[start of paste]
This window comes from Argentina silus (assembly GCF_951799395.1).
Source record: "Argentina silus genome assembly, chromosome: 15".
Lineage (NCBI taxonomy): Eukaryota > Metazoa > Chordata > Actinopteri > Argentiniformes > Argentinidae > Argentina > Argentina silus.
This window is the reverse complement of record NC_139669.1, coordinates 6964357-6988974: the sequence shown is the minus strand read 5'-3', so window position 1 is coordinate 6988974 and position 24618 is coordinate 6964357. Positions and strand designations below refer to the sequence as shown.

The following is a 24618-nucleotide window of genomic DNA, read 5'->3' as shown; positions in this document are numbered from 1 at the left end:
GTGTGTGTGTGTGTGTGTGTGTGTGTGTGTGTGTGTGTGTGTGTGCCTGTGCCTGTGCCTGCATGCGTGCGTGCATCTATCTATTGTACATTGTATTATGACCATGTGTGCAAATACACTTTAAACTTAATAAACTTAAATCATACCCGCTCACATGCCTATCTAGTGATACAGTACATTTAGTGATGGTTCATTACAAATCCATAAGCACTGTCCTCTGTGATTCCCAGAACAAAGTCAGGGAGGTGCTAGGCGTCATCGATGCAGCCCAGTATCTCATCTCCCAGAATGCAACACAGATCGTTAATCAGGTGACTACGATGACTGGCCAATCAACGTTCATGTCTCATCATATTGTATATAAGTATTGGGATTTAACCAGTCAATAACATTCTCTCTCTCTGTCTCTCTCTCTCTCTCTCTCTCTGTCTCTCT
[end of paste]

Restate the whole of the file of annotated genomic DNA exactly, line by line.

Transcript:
This window comes from Argentina silus (assembly GCF_951799395.1).
Source record: "Argentina silus genome assembly, chromosome: 15".
Lineage (NCBI taxonomy): Eukaryota > Metazoa > Chordata > Actinopteri > Argentiniformes > Argentinidae > Argentina > Argentina silus.
This window is the reverse complement of record NC_139669.1, coordinates 6964357-6988974: the sequence shown is the minus strand read 5'-3', so window position 1 is coordinate 6988974 and position 24618 is coordinate 6964357. Positions and strand designations below refer to the sequence as shown.

The following is a 24618-nucleotide window of genomic DNA, read 5'->3' as shown; positions in this document are numbered from 1 at the left end:
GTGTGTGTGTGTGTGTGTGTGTGTGTGTGTGTGTGTGTGTGTGTGCCTGTGCCTGTGCCTGCATGCGTGCGTGCATCTATCTATTGTACATTGTATTATGACCATGTGTGCAAATACACTTTAAACTTAATAAACTTAAATCATACCCGCTCACATGCCTATCTAGTGATACAGTACATTTAGTGATGGTTCATTACAAATCCATAAGCACTGTCCTCTGTGATTCCCAGAACAAAGTCAGGGAGGTGCTAGGCGTCATCGATGCAGCCCAGTATCTCATCTCCCAGAATGCAACACAGATCGTTAATCAGGTGACTACGATGACTGGCCAATCAACGTTCATGTCTCATCATATTGTATATAAGTATTGGGATTTAACCAGTCAATAACATTCTCTCTCTCTGTCTCTCTCTCTCTCTCTCTCTCTGTCTCTCT